environment in islam

Environment in Islam

environment in islam

Contributed by Ahlulbayt TV

(31 mins)

Understanding Islam with Dr. Chris Hewer – Season 3 Episode 6

The situation affecting our planet in terms of sustainability, preserving the environment and ecology is well known. Of the 510m square kilometres surface of the earth, 149m square kilometres are dry land, which represents about 29 per cent, but only about 70 per cent of this is suitable for agriculture.

The human population now exceeds seven billion, with a forecast that this will reach between eight and nine billion by mid-century. This will put pressures on the earth’s ability to feed all these people if we continue to consume and waste as we do and if we maintain the meat- based diet of much of the developed world. Whilst Islam accepts the right of human beings to eat meat, Muslim scientists are aware of the fact that it requires forty hectares to provide meat for twenty people.

The same amount of land can produce sufficient maize for 100 people, or wheat for 240 people, or beans for 610 people. They are also aware that fodder for animals in the developed world is grown in the developing world where local people starve. The shift towards producing fuel from plant crops further exacerbates this situation. 361 square kilometres of the earth’s surface or 71 per cent is covered by water but of this 98 per cent is salt water, one per cent is ice and only one per cent is fresh water.

An increasing amount of this water is becoming polluted through sewerage, industrial effluent and the products of intensive farming so that hundreds of millions of people have to cook, drink and wash with this polluted water. This is exacerbated by the drift of populations from rural areas to live in cities with the strain that this puts on water transportation and the appropriate disposal of sewerage.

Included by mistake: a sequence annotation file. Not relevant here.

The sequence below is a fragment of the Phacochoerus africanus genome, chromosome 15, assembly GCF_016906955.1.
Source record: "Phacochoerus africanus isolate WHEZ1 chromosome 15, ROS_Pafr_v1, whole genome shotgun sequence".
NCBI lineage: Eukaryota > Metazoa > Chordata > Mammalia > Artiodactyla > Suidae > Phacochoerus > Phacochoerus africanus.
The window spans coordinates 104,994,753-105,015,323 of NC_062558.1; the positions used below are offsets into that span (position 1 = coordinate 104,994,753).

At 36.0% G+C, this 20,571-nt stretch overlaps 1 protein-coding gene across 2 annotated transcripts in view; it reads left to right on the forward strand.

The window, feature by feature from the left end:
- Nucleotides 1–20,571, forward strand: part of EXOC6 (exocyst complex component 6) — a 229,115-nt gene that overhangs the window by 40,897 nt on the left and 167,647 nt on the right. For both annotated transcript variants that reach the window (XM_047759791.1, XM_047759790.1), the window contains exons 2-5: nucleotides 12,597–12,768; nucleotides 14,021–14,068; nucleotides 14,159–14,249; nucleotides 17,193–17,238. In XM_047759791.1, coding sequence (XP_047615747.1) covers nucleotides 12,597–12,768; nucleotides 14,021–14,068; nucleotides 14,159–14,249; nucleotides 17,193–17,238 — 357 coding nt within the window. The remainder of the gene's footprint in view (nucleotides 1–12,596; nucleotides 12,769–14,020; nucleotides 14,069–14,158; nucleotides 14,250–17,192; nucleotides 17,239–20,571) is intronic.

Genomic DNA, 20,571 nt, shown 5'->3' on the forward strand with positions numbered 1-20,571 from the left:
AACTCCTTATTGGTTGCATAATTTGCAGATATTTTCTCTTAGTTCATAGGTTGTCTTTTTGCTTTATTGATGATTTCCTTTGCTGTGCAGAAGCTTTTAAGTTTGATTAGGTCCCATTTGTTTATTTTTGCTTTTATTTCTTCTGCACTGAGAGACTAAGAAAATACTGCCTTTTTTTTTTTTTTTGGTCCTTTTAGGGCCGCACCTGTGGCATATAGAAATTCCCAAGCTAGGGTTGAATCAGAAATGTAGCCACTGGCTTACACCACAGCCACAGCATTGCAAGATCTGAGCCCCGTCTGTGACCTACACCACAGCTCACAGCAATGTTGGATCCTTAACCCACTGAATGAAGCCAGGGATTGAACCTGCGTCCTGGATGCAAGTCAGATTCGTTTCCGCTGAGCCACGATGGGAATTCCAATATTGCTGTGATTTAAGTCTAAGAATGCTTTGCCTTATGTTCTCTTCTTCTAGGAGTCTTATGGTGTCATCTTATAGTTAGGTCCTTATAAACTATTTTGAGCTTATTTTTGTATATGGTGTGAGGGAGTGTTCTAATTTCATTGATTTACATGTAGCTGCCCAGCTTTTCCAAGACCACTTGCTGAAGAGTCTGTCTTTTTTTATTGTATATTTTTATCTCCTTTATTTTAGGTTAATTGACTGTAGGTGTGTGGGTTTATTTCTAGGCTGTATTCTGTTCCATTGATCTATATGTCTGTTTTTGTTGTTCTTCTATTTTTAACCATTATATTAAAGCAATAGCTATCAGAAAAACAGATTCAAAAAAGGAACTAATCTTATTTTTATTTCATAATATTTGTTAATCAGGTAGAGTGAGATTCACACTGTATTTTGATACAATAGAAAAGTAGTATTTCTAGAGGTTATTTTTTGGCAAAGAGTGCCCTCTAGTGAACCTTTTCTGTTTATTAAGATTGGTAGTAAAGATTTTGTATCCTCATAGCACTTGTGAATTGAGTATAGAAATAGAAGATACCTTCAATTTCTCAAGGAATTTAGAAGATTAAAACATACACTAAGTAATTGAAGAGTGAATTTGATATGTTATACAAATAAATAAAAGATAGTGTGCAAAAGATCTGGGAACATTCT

Our atmosphere is becoming increasingly polluted by the “greenhouse gasses” of carbon dioxide and methane, thus leading to global warming and the increased desertification of the land. The forests of the earth are being cleared at the rate of millions of hectares per year, often to provide for additional grazing and fodder for animals for human consumption.

Many of our medicines have been developed from the rain forests and thus their loss is a double blow for the future. The importance of trees was known in the time of Prophet Muhammad, who is reported to have said: Whoever plants a tree and looks after it with care until it matures and becomes productive will be rewarded in the hereafter. And If anyone plants a tree or sows a field and men, beasts or birds eat from it, he should consider it as an act of charity on his part.

A respect for trees was written into the Muslim rules of engagement in war from the beginning, in which it was forbidden to cut down a tree or kill an animal except such as was needed for food.

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